Teaching young people about financial literacy
Financial literacy is a big part of lifelong learning. Teaching kids about money and the importance of saving starts right at the kitchen table. There are simple, teachable moments about money that can start people down a better path.
Parents can educate young people about where money comes from, how much things cost, and how to manage it. They can teach them self-control when it comes to money, such as how to save up for a coveted computer game, which helps them develop healthy spending habits. They can role-play with their children, or set up games using play money. They can have conversations about want versus need.
The importance of saving money
Parents’ role in teaching financial literacy carries through to the teen years, when young people get their first paycheques, manage cellphone bills, or start budgeting for clothes and entertainment. Parents can explain the long-term benefits of compound interest, or the importance of putting money away for post-secondary education, such as through a Registered Education Savings Plan, so the young person isn’t carrying around student loan debt post-graduation like an anvil.
How well these messages resonate comes down to how and when they are delivered.
The Financial Consumer Agency of Canada has online tools and resources to help along the way. The Canadian Financial Literacy Database has a wealth of programs and activities, including many for youth. The Canadian Bankers Association has a great resource covering financial literacy. Financial Literacy Month, held every November, with events and workshops, shines a national spotlight on the issue.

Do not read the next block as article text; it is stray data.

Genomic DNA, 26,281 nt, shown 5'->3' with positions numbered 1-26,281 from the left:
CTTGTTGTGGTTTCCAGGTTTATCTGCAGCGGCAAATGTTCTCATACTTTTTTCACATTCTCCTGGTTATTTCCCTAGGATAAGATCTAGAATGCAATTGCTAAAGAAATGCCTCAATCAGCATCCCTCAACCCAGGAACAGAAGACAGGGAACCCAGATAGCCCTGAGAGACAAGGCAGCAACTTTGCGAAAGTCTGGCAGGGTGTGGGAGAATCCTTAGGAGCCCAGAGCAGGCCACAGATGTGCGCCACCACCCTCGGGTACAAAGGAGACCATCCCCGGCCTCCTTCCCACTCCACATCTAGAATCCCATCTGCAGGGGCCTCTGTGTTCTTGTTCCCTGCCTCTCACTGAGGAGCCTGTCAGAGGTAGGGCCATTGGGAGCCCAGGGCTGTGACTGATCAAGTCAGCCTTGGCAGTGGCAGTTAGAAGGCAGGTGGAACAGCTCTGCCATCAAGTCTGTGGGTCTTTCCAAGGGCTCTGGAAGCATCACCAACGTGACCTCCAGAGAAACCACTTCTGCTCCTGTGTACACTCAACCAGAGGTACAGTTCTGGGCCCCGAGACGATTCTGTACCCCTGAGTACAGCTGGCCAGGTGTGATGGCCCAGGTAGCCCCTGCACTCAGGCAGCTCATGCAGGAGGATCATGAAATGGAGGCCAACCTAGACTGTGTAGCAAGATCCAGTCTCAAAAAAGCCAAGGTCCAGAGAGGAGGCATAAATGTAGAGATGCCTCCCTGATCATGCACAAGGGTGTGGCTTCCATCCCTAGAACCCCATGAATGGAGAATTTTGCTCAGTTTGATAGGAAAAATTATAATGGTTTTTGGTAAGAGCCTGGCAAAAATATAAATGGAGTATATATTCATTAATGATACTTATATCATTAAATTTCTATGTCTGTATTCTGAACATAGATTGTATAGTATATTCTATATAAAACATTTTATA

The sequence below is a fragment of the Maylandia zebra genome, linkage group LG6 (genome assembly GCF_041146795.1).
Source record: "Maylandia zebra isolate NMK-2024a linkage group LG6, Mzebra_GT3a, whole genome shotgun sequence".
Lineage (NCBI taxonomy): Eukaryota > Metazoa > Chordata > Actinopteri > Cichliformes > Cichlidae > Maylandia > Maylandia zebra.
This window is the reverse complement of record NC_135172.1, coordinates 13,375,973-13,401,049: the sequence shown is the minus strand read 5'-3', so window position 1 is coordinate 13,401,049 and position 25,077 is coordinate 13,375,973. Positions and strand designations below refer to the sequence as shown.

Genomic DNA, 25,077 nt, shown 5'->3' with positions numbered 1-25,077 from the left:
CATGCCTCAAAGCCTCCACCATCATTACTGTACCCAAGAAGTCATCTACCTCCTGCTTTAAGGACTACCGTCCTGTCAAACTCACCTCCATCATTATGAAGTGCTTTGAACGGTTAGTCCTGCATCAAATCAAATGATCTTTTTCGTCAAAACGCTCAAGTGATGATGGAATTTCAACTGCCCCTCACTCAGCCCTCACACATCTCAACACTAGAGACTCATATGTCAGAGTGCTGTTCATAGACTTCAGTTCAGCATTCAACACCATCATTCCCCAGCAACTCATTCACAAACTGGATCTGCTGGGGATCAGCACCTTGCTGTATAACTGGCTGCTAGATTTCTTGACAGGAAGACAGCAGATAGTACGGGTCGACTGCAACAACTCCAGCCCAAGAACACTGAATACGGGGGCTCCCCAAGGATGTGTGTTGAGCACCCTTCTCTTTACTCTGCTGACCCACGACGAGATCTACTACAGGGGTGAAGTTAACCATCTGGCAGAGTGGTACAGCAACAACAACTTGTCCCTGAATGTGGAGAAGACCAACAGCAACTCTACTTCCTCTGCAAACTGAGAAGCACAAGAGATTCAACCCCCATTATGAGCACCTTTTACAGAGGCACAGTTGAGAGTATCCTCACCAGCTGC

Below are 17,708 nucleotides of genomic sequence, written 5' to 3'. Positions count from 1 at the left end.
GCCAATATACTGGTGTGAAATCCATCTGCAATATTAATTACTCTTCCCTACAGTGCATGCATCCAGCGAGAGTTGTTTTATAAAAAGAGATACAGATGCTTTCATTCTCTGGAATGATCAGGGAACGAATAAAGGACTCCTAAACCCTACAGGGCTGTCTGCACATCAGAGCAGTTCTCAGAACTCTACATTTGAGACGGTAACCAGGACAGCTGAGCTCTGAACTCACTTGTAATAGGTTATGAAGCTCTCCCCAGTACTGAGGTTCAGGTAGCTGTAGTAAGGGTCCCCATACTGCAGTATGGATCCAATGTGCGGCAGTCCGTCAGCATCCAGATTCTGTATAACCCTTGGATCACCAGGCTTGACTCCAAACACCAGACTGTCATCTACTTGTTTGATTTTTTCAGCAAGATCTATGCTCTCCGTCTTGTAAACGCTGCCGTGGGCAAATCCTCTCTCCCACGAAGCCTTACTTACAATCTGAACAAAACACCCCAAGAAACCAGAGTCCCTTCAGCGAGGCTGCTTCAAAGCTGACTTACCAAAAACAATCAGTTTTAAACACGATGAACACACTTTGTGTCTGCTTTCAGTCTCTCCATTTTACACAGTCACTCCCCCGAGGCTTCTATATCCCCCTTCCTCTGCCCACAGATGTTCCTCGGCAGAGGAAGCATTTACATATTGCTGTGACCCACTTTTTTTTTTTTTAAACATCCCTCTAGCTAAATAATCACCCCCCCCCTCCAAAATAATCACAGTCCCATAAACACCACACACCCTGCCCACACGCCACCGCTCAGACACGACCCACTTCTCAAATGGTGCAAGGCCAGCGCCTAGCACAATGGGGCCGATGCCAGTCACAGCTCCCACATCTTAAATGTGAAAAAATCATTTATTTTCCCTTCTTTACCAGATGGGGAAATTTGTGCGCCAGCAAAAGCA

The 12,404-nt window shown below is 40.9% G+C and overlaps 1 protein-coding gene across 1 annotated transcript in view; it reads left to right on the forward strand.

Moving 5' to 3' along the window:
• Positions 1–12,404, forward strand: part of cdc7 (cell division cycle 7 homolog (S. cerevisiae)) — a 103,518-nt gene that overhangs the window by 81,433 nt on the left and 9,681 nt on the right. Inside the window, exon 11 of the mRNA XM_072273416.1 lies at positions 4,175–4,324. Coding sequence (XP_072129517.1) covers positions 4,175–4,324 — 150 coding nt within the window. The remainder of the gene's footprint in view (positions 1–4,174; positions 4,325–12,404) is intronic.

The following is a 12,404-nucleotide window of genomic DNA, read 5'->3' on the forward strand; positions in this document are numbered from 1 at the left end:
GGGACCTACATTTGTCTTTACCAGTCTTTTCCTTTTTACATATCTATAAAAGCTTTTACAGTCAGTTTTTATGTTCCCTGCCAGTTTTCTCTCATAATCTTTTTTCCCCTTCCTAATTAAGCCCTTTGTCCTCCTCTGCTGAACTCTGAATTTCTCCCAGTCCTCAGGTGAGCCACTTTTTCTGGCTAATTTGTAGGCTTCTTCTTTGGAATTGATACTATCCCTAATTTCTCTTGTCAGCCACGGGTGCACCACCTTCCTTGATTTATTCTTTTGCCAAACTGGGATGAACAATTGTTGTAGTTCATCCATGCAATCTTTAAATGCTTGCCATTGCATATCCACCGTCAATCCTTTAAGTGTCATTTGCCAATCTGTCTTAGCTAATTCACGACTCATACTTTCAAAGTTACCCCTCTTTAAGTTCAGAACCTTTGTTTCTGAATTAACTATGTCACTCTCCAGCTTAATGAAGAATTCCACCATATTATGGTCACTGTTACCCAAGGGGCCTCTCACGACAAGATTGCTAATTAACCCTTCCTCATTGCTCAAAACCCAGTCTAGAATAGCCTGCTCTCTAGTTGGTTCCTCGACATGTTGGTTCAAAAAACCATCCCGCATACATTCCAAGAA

Getting over the communications hurdle
Talking with your child about money sounds great in theory, but it doesn’t always translate into practice. There are surveys showing that parents are more comfortable talking with their kids about topics like sex than finance. When it comes to schools, the Ontario government announced financial literacy as part of an updated high school curriculum, including having students prepare a budget for their first year after high school graduation. The British Columbia school curriculum has kids learning financial concepts as early as kindergarten.
Graduates of post-secondary institutions come face to face with a serious reckoning hours after graduation – a mountain of student loan debt. According to Statistics Canada, just 34 percent of graduates with bachelor’s degrees who have student debt pay those bills off within three years. The average student loan debt level is just over $26,000, StatsCan says.
And tuition fees aren’t exactly going down. Again, according to StatsCan, the average tuition fee for an undergraduate university program is $6,838 per year – and that’s before adding on costs like books, supplies, living costs and transportation.
Young people are feeling the financial squeeze
More and more young adults feel the cost of post-secondary education impacts them in a negative way. They feel stress about debt levels. They struggle with the cost of housing and they feel negative about entering the job market.
Student debt is an investment in the future so it’s considered a ‘good debt’ as opposed to consumer debt such as credit cards. But the spectre of paying back student loans does affect the individual long after graduation. They have more trouble financing a home and retirement savings seem out of reach. The increase in part-time work in the new gig economy means less job security and fewer benefits, which are further impediments when it comes to saving for retirement.
That’s why it is so important to educate young people about money at the earliest ages, right through their university years. Good habits to instill include:
- Building monthly budgets
- Understanding credit scores
- Starting a savings program
- Effectively managing bills and accounts
Down the line, a financially literate population will be good not only for families but the Canadian economy at large. Financial literacy is an essential life skill. Your children will thank you later.
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